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chill (n.)

Old English ciele, cele "cold, coolness, chill, frost, sensation of suffering from cold, sensation of cold experienced in illness," from Proto-Germanic *kal- "to be cold," from PIE root *gel- "cold; to freeze." In modern use perhaps a back-formation from the verb. Figurative sense "depressing situation or influence" is from 1821 (in Middle English the figurative sense was "suffering, misfortune").

chill (v.)

late 14c., intransitive, "to feel cold, grow cold;" c. 1400, transitive, "to make cold," from chill (n.). Related: Chilled; chilling; chillingly. Figurative use "discourage, dispirit" is from late 14c. Meaning "hang out" first recorded 1985; from earlier chill out "relax" (1979).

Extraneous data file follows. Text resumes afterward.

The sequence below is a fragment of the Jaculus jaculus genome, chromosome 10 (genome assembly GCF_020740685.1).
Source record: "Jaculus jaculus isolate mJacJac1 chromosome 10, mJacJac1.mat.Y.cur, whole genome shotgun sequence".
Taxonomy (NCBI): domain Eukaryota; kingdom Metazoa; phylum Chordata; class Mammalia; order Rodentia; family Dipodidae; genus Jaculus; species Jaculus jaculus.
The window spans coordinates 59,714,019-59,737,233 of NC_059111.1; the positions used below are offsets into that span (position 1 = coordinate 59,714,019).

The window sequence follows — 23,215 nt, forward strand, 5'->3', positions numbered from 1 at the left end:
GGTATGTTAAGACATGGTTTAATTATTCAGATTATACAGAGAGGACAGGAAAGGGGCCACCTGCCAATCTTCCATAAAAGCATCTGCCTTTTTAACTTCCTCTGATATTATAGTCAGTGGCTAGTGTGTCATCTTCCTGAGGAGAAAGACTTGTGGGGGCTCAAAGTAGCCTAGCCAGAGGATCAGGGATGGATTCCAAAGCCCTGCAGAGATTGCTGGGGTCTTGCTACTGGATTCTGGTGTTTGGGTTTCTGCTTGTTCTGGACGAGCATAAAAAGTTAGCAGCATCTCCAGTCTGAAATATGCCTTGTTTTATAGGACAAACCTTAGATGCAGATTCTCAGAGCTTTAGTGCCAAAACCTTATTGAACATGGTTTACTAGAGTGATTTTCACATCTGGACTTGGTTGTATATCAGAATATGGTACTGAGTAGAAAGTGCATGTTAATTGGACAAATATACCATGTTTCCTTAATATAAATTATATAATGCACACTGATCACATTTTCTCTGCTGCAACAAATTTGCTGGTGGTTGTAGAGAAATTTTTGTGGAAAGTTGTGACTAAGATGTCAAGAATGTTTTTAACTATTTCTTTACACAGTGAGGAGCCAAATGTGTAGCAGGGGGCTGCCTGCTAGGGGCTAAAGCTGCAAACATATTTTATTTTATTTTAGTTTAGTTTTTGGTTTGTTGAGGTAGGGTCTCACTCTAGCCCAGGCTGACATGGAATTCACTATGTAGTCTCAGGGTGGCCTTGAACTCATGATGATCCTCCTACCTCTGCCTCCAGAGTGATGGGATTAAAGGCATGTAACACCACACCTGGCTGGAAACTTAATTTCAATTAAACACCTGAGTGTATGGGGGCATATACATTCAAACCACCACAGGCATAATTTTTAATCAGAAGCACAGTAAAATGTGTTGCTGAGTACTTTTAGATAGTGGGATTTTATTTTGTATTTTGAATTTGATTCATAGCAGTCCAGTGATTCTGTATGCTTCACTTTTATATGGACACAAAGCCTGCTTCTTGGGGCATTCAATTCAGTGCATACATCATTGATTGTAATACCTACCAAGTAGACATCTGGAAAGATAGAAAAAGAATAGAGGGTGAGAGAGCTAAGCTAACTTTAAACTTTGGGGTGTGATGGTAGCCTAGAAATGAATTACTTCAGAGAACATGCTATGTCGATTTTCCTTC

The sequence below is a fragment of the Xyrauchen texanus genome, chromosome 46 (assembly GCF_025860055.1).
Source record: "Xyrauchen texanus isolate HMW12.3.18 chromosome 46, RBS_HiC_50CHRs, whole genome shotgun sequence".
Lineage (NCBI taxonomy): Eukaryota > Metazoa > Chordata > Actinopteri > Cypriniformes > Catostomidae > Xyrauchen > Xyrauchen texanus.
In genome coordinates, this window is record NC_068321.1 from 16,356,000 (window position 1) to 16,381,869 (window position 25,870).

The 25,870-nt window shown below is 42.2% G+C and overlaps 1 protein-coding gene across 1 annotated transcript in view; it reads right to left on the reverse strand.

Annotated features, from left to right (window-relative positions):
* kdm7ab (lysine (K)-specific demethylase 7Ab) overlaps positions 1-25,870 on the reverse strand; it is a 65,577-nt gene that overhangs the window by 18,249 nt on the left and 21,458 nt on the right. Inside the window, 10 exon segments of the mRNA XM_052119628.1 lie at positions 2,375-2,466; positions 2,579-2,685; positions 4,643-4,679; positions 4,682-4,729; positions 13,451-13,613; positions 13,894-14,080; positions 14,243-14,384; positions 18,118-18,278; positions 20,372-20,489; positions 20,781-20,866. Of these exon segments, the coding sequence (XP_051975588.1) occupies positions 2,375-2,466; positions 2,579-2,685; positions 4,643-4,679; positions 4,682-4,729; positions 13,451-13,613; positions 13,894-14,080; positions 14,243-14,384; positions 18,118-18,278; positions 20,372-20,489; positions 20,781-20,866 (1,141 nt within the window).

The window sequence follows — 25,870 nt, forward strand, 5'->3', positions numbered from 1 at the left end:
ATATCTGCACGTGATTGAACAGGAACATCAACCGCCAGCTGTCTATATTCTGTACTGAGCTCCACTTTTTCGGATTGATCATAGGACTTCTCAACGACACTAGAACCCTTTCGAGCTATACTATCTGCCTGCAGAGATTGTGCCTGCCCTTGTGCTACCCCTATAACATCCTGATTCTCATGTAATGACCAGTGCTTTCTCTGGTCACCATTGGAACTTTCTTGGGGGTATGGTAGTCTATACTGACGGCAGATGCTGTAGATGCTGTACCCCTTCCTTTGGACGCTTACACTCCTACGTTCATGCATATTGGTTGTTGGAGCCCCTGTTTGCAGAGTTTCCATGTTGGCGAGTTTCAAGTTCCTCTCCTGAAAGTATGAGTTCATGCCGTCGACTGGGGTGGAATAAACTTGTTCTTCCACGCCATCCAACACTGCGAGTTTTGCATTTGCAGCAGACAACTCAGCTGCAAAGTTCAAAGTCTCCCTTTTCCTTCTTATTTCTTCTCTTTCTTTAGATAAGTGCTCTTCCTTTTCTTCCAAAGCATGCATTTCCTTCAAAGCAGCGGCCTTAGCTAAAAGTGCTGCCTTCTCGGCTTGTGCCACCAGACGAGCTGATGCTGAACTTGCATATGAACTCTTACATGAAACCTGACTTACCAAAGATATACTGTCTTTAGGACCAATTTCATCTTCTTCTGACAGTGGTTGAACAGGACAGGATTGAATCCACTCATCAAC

Sheila E. sizzles in the new flick, Krush Groove, but some New York critics couldn't groove with it because many of the terms are unfamiliar to them. Examples: breakin' out (slang for leaving), chill (for cool down) and death (for something that's really good). ["Jet," Nov. 11, 1985]

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Definitions of chill from WordNet
1
chill (n.)
coldness due to a cold environment;
Synonyms: iciness / gelidity
chill (n.)
an almost pleasurable sensation of fright;
Synonyms: frisson / shiver / quiver / shudder / thrill / tingle
chill (n.)
a sensation of cold that often marks the start of an infection and the development of a fever;
Synonyms: shivering
chill (n.)
a sudden numbing dread;
Synonyms: pall
2
chill (v.)
depress or discourage;
The news of the city's surrender chilled the soldiers
chill (v.)
make cool or cooler;
Synonyms: cool / cool down
chill (v.)
loose heat;
Synonyms: cool / cool down
From wordnet.princeton.edu